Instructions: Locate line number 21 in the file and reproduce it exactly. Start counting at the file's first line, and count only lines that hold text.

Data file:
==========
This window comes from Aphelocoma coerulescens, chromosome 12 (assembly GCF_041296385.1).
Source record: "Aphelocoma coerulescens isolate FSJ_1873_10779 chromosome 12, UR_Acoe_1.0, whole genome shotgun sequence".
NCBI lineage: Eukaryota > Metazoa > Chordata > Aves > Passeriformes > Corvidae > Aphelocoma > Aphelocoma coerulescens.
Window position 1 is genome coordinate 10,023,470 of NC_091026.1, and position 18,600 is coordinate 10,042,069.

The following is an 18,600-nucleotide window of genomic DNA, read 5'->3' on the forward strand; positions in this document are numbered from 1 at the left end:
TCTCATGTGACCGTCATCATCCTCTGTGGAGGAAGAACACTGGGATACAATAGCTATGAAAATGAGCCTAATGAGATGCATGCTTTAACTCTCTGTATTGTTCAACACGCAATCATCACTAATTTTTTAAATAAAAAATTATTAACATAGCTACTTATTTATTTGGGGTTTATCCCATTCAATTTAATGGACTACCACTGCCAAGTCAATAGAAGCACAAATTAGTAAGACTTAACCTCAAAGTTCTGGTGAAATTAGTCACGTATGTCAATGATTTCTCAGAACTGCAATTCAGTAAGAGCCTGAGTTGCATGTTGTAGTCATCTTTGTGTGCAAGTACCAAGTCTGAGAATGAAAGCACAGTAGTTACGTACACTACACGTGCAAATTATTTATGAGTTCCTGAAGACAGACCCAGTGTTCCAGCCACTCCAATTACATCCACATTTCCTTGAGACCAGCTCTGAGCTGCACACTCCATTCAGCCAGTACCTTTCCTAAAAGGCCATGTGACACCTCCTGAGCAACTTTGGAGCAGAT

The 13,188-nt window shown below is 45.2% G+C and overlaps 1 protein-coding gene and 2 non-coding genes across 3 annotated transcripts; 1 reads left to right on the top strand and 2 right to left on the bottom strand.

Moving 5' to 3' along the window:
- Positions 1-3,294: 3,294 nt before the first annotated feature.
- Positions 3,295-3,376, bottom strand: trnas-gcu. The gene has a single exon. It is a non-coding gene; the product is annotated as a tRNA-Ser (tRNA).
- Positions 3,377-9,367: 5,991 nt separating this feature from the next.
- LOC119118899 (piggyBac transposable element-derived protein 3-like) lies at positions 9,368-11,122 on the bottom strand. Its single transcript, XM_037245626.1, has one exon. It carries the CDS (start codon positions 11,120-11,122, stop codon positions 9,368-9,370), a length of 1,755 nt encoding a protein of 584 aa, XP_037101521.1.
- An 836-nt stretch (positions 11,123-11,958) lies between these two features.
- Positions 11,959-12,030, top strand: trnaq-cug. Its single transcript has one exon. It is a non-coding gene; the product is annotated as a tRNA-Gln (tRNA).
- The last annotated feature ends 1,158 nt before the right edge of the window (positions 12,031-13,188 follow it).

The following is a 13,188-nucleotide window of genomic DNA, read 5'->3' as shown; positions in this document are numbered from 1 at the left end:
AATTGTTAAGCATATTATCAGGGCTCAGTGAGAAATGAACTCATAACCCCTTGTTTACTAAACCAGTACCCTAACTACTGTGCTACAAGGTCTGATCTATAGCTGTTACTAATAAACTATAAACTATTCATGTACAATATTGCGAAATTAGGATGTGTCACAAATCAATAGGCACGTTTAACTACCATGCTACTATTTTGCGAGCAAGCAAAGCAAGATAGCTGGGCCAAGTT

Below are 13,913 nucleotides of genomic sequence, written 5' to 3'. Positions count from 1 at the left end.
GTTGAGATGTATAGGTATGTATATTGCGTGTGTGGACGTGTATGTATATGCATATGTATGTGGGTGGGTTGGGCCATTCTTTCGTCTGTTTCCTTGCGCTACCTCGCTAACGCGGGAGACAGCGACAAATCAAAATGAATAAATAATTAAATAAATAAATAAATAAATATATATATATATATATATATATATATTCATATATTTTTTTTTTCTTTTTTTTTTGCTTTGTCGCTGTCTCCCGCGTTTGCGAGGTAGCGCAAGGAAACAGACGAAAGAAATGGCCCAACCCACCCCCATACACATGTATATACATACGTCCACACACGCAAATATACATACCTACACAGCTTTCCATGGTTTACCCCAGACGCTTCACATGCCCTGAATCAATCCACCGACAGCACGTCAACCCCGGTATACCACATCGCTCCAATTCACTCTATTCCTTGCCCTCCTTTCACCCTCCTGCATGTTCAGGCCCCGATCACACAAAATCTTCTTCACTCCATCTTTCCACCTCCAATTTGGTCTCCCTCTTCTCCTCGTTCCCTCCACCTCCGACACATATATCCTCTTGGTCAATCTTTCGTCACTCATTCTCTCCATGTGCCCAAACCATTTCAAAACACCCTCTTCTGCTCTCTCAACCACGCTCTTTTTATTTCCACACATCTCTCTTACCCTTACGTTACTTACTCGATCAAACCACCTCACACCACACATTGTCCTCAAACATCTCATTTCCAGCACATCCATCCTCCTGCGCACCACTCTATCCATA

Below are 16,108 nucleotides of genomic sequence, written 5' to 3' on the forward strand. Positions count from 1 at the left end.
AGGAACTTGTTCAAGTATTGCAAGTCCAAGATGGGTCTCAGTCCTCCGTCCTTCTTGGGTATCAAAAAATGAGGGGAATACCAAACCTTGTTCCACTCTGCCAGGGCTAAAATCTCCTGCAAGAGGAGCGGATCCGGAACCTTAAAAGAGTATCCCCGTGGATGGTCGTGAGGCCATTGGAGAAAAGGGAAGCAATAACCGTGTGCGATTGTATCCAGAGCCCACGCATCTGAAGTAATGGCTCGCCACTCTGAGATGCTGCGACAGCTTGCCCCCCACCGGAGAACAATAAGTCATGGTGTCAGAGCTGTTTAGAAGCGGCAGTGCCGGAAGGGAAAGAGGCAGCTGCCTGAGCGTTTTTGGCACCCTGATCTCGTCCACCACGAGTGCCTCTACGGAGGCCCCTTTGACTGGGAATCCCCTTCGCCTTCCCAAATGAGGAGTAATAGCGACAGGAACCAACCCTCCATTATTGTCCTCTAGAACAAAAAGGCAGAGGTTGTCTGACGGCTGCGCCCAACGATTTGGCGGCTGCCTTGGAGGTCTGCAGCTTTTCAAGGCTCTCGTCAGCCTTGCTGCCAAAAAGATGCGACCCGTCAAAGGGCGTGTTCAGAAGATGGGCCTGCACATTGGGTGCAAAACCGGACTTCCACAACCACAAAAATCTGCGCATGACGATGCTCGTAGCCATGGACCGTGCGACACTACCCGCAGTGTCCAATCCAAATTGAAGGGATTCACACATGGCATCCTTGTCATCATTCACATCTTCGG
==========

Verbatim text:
AGGAACTTGTTCAAGTATTGCAAGTCCAAGATGGGTCTCAGTCCTCCGTCCTTCTTGGGTATCAAAAAATGAGGGGAATACCAAACCTTGTTCCACTCTGCCAGGGCTAAAATCTCCTGCAAGAGGAGCGGATCCGGAACCTTAAAAGAGTATCCCCGTGGATGGTCGTGAGGCCATTGGAGAAAAGGGAAGCAATAACCGTGTGCGATTGTATCCAGAGCCCACGCATCTGAAGTAATGGCTCGCCACTCTGAGATGCTGCGACAGCTTGCCCCCCACCGGAGAACAATAAGTCATGGTGTCAGAGCTGTTTAGAAGCGGCAGTGCCGGAAGGGAAAGAGGCAGCTGCCTGAGCGTTTTTGGCACCCTGATCTCGTCCACCACGAGTGCCTCTACGGAGGCCCCTTTGACTGGGAATCCCCTTCGCCTTCCCAAATGAGGAGTAATAGCGACAGGAACCAACCCTCCATTATTGTCCTCTAGAACAAAAAGGCAGAGGTTGTCTGACGGCTGCGCCCAACGATTTGGCGGCTGCCTTGGAGGTCTGCAGCTTTTCAAGGCTCTCGTCAGCCTTGCTGCCAAAAAGATGCGACCCGTCAAAGGGCGTGTTCAGAAGATGGGCCTGCACATTGGGTGCAAAACCGGACTTCCACAACCACAAAAATCTGCGCATGACGATGCTCGTAGCCATGGACCGTGCGACACTACCCGCAGTGTCCAATCCAAATTGAAGGGATTCACACATGGCATCCTTGTCATCATTCACATCTTCGG